The challenges of economic restructuring

10:00 | 14/10/2013
Vietnam’s economy is undergoing across the board reforms in an effort to address its structural weaknesses.

VIR’s Nguyen Hanh talks with Sanjay Kalra, the IMF’s Resident Representative for Vietnam, about how far the country has travelled on the reform path, and how much further it has to go.

Economic restructuring has been high on the government’s agenda for the past two years, but the distance from agenda to action is still great. What is your view?

We would agree that much remains to be done, and at an accelerated pace. The current reform plans recognise that a structural transformation of Vietnam will require efforts in multiple areas, but their implementation is not yet quick enough to deliver Vietnam to its full potential.

Successfully designing and implementing a broad set of policies - staying the course on macro-economic stabilisation, restructuring banks and state-owned enterprises (SOEs), strengthening the monetary policy framework - will all have a noticeable impact on Vietnam’s economy.

How will the slow restructuring and equitisation of SOEs impact Vietnam’s development going forward, given that the state economic sector dominates key industries and, according to IMF statistics, owns a third of all business assets? What reforms should or can enforced in this area?

SOE reform is central to raising the growth rate and potential of the Vietnamese economy through a more efficient allocation of resources. Another critical issue is a resolution of banking system problems, and future growth performance. The reforms should focus on changing the incentive structure by considering broader equitisation, enhancing competition in state-dominated sectors, strengthening corporate governance, and ensuring a level playing field with private firms. An important part of this effort will be to enhance the transparency of SOEs by making public their financial operations.

The Enterprise Law issued in 2005, which allowed enterprises to do what the law does not prohibit, unleashed the business spirit of the private sector, leading to a boom in new corporate establishments. What new kinds of dramatic reforms are needed to bolster the development of the private sector in Vietnam today?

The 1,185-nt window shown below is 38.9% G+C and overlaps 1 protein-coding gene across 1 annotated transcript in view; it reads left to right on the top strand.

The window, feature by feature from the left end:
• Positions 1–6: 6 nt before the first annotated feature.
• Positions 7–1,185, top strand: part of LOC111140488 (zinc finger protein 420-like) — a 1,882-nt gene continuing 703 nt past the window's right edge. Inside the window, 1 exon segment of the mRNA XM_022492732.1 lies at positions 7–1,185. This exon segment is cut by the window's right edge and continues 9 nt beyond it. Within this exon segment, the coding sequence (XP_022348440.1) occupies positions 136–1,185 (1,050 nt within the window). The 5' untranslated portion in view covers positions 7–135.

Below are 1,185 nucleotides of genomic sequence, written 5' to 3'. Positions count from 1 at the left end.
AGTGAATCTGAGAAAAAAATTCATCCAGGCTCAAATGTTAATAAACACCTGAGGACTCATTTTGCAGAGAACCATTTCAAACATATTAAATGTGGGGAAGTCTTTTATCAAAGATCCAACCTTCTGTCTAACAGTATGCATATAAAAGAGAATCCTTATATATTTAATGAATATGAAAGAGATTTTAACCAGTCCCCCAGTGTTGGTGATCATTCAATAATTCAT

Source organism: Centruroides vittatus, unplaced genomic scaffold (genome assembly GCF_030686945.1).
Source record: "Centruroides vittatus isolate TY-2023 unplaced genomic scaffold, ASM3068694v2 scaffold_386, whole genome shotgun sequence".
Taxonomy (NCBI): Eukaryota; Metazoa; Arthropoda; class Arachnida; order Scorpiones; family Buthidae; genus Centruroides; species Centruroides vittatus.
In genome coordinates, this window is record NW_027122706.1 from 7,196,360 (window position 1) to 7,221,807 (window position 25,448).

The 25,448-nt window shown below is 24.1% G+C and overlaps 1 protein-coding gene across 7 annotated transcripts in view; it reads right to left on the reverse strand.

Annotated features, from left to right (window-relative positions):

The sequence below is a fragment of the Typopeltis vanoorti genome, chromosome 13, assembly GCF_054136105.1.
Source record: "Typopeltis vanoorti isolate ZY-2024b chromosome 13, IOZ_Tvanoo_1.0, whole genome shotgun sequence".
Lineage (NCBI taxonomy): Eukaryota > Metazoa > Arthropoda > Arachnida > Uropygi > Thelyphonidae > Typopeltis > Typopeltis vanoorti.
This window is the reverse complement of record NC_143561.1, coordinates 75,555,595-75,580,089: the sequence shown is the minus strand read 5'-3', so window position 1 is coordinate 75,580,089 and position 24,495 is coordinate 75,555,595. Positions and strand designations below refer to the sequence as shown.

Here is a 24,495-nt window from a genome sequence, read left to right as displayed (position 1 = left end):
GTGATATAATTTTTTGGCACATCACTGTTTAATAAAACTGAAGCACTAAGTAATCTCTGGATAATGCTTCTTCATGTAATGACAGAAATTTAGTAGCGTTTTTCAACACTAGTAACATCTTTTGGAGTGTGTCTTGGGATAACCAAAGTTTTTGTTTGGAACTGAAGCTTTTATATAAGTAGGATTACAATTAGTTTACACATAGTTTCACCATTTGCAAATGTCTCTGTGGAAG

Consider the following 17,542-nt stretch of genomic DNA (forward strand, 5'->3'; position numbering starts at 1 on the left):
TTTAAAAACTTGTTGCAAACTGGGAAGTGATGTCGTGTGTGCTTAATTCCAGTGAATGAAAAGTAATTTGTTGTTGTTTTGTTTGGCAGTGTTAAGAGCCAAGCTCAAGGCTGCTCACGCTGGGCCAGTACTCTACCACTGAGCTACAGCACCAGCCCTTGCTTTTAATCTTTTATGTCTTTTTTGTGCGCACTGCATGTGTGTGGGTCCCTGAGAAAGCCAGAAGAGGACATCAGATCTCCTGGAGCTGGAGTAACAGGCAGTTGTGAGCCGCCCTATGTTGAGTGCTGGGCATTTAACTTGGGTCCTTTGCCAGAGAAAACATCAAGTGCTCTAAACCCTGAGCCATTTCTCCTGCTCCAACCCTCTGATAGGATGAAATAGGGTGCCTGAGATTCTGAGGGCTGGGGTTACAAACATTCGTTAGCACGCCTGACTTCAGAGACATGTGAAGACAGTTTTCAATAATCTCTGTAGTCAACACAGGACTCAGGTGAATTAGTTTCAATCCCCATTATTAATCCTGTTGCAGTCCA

There are several steps that can be taken to create an improved business and investment climate in Vietnam. Several of these measures are suggested by international surveys of Doing Business and Global Competitiveness. In addition to these measures, there is an urgent need to reform the financial sector so that it can more fully and effectively intermediate credit to the enterprise sector from savers in the economy. In particular, measures should be put in place to resolve non-performing loans (NPLs) in the banking system, recapitalise banks, and strengthen banking supervision and regulation. Strengthening credit risk analysis and governance in all banks - both joint stock and state-owned commercial banks - by promoting greater transparency should be a top priority. A greater role for foreign capital in the enterprise and financial sectors can not only bring in investible resources, but also human capital and know-how to contribute to Vietnam’s growth process.

Restructuring of public investment is a pillar of Vietnam’s economic restructuring

Vietnam’s macro-economic situation has been stabilised with more positive indicators like inflation, foreign currency reserve and the forex rate. The country’s economic growth is about 5-6 per cent which is considered good in the current global context. But the economy is losing its dynamism and this is worrisome. Do you agree?

It is indeed true that Vietnam has regained macro-economic stability over the past year, but the economy is progressing at two speeds. The export sector is performing well, especially foreign-invested enterprises, but the domestic sector, though improving, has yet to find a solid footing because of several factors, including low productivity, structure of resource allocation, impaired bank balance sheets and inefficiency in several SOEs.

That said, Vietnam is a country endowed with several advantages, including a young and hardworking population. In addition, FDI interest in Vietnam remains strong. Utilising these endowments to achieve a high demographic dividend over the next decade is the responsibility of Vietnam’s policymakers.   

Vietnam’s economic growth over the past two decades is recognised as a success story thanks to the reforms which started in 1986. But some economists argue that the country needs a second reform for a new phase of development. Do you agree, and if so, what should a second reform involve?

The average annual growth rate for Vietnam has indeed fallen between 1986-1995 and 1996-2012. This reflects, in part, the impact of the global financial crisis since 2008, but also a slowdown in the underlying growth rate. Some of this slowdown was due to macroeconomic instability during 2011 and 2012.

But it also reflects structural weaknesses that have built up over time, with inefficiencies in several sectors of the economy. In this context, the government of Vietnam has rightly focused its reform programme on the financial and SOE sectors. In addition, the government has identified the need for greater efficiency in public investment.

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